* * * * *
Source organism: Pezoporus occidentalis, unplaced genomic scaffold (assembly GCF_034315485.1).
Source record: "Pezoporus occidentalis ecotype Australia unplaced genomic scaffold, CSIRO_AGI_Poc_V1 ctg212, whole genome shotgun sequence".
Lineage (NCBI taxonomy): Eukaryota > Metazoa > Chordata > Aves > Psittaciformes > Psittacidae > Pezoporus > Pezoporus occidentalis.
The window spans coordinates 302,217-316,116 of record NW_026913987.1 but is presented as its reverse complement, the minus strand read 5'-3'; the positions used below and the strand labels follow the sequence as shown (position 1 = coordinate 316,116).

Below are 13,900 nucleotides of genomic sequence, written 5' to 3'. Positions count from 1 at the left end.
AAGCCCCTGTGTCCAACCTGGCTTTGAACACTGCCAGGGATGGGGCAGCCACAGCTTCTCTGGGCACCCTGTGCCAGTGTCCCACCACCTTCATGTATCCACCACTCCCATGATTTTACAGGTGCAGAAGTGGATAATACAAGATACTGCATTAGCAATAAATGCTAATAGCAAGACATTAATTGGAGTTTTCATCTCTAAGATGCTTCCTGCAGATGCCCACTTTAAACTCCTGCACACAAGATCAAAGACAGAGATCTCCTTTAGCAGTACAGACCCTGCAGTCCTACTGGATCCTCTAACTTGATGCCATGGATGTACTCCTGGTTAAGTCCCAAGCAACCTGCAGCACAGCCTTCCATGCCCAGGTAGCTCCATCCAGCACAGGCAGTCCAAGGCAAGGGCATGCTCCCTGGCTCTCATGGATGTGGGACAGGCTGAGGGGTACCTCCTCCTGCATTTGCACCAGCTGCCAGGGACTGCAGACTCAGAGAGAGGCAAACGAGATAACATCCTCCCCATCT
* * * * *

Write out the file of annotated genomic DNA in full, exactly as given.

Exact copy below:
Source organism: Pezoporus occidentalis, unplaced genomic scaffold (assembly GCF_034315485.1).
Source record: "Pezoporus occidentalis ecotype Australia unplaced genomic scaffold, CSIRO_AGI_Poc_V1 ctg212, whole genome shotgun sequence".
Lineage (NCBI taxonomy): Eukaryota > Metazoa > Chordata > Aves > Psittaciformes > Psittacidae > Pezoporus > Pezoporus occidentalis.
The window spans coordinates 302,217-316,116 of record NW_026913987.1 but is presented as its reverse complement, the minus strand read 5'-3'; the positions used below and the strand labels follow the sequence as shown (position 1 = coordinate 316,116).

Below are 13,900 nucleotides of genomic sequence, written 5' to 3'. Positions count from 1 at the left end.
AAGCCCCTGTGTCCAACCTGGCTTTGAACACTGCCAGGGATGGGGCAGCCACAGCTTCTCTGGGCACCCTGTGCCAGTGTCCCACCACCTTCATGTATCCACCACTCCCATGATTTTACAGGTGCAGAAGTGGATAATACAAGATACTGCATTAGCAATAAATGCTAATAGCAAGACATTAATTGGAGTTTTCATCTCTAAGATGCTTCCTGCAGATGCCCACTTTAAACTCCTGCACACAAGATCAAAGACAGAGATCTCCTTTAGCAGTACAGACCCTGCAGTCCTACTGGATCCTCTAACTTGATGCCATGGATGTACTCCTGGTTAAGTCCCAAGCAACCTGCAGCACAGCCTTCCATGCCCAGGTAGCTCCATCCAGCACAGGCAGTCCAAGGCAAGGGCATGCTCCCTGGCTCTCATGGATGTGGGACAGGCTGAGGGGTACCTCCTCCTGCATTTGCACCAGCTGCCAGGGACTGCAGACTCAGAGAGAGGCAAACGAGATAACATCCTCCCCATCT